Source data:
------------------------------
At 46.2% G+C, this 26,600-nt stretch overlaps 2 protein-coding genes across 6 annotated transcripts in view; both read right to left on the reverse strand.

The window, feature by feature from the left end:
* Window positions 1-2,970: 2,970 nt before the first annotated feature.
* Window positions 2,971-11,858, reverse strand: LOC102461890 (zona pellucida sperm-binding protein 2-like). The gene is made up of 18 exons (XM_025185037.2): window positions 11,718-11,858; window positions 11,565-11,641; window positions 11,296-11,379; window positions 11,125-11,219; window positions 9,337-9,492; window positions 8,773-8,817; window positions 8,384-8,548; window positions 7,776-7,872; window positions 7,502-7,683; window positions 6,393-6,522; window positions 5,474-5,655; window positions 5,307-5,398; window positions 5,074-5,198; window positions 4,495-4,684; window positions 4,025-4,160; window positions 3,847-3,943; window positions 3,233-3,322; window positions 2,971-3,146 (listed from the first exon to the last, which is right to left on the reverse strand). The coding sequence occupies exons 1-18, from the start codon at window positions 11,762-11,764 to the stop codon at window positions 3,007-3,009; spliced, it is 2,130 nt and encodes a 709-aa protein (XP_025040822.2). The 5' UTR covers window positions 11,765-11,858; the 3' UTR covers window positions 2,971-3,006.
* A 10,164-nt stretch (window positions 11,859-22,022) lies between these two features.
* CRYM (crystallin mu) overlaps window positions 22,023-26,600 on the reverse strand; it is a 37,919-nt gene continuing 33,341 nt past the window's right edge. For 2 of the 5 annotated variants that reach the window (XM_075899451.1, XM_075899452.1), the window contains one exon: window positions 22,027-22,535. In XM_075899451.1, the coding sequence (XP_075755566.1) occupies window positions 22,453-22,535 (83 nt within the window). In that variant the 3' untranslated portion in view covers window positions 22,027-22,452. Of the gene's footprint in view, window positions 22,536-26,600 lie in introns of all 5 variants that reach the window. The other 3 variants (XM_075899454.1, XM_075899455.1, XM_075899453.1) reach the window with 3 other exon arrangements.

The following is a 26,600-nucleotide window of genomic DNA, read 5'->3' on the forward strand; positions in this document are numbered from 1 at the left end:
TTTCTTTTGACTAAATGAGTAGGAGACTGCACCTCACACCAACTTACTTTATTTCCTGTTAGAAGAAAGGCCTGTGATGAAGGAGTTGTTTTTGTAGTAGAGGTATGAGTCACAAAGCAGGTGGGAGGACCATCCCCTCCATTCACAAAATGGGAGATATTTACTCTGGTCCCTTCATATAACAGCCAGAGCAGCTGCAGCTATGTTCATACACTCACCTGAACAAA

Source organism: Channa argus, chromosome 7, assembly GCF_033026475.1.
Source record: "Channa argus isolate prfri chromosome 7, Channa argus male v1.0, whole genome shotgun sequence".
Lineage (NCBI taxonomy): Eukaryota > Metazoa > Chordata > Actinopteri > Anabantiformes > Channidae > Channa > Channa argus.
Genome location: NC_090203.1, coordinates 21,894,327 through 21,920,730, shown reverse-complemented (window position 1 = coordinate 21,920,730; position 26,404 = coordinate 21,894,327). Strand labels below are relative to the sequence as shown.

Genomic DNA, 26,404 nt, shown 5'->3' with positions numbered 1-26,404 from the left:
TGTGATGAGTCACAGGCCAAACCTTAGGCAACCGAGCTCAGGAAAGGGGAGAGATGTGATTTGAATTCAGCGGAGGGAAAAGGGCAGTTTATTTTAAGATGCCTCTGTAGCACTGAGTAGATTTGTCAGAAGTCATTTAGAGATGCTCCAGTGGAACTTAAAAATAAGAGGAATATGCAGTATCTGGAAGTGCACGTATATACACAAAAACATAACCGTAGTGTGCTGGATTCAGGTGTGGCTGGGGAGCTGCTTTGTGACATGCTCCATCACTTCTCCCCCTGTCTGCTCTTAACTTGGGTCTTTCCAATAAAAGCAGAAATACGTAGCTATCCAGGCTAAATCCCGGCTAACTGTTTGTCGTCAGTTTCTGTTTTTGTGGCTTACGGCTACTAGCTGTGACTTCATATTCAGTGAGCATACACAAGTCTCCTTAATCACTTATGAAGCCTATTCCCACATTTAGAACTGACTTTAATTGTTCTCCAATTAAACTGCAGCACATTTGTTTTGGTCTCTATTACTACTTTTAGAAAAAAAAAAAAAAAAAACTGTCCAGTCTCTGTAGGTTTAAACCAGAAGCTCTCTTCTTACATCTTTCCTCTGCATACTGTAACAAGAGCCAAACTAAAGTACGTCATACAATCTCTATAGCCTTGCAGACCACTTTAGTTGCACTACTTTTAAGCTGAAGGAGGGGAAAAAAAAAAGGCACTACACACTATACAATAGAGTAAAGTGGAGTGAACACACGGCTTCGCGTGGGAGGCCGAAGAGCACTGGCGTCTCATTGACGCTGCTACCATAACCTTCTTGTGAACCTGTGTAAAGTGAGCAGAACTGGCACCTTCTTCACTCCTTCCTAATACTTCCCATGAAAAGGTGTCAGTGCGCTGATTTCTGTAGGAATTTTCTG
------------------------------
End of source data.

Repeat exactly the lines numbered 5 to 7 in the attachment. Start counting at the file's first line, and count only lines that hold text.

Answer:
* A 10,164-nt stretch (window positions 11,859-22,022) lies between these two features.
* CRYM (crystallin mu) overlaps window positions 22,023-26,600 on the reverse strand; it is a 37,919-nt gene continuing 33,341 nt past the window's right edge. For 2 of the 5 annotated variants that reach the window (XM_075899451.1, XM_075899452.1), the window contains one exon: window positions 22,027-22,535. In XM_075899451.1, the coding sequence (XP_075755566.1) occupies window positions 22,453-22,535 (83 nt within the window). In that variant the 3' untranslated portion in view covers window positions 22,027-22,452. Of the gene's footprint in view, window positions 22,536-26,600 lie in introns of all 5 variants that reach the window. The other 3 variants (XM_075899454.1, XM_075899455.1, XM_075899453.1) reach the window with 3 other exon arrangements.

The following is a 26,600-nucleotide window of genomic DNA, read 5'->3' on the forward strand; positions in this document are numbered from 1 at the left end: